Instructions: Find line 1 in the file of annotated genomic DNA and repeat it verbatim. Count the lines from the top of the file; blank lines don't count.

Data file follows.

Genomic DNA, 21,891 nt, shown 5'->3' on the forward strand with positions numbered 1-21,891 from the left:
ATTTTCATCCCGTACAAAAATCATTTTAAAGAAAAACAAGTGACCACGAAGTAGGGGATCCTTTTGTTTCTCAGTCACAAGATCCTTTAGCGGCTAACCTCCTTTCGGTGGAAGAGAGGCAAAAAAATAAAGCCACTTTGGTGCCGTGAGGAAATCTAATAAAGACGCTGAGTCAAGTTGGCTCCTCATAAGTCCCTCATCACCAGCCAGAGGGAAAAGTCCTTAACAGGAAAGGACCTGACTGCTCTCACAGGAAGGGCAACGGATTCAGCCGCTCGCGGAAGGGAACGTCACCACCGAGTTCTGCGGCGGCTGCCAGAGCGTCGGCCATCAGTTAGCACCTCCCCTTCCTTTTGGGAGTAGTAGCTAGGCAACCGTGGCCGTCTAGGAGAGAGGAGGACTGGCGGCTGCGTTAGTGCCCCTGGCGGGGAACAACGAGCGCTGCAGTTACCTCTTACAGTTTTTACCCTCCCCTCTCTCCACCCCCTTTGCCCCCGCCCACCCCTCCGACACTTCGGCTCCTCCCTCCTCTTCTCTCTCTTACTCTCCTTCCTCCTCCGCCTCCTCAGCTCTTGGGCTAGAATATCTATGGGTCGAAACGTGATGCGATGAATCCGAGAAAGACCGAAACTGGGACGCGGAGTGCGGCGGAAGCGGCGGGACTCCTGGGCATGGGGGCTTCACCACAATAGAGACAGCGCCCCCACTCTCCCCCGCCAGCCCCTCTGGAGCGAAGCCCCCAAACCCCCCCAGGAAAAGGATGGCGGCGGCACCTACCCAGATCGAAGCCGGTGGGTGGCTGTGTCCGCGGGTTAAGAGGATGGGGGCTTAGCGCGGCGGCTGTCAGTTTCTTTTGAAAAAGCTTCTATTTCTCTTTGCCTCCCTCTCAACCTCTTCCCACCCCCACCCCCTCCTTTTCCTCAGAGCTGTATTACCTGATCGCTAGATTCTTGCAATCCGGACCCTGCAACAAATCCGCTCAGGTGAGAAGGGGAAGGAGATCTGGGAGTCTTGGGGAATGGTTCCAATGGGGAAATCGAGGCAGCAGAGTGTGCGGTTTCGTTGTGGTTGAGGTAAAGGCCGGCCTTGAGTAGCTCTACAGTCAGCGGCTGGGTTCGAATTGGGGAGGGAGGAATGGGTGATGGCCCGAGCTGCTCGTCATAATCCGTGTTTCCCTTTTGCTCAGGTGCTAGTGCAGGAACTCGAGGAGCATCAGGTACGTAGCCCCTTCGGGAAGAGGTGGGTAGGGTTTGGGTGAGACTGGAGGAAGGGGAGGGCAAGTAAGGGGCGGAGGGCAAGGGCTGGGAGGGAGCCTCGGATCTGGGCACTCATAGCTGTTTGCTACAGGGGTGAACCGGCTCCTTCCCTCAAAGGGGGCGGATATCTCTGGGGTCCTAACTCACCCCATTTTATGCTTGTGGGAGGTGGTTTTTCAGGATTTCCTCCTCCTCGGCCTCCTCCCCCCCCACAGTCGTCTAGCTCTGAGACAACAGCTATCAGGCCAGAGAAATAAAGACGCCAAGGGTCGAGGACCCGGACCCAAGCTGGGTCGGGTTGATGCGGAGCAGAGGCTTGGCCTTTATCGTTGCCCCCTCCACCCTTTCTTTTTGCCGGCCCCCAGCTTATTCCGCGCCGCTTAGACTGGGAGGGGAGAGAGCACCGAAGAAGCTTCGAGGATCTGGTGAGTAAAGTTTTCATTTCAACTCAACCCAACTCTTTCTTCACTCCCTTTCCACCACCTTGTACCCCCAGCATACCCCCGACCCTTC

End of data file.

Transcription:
Genomic DNA, 21,891 nt, shown 5'->3' on the forward strand with positions numbered 1-21,891 from the left: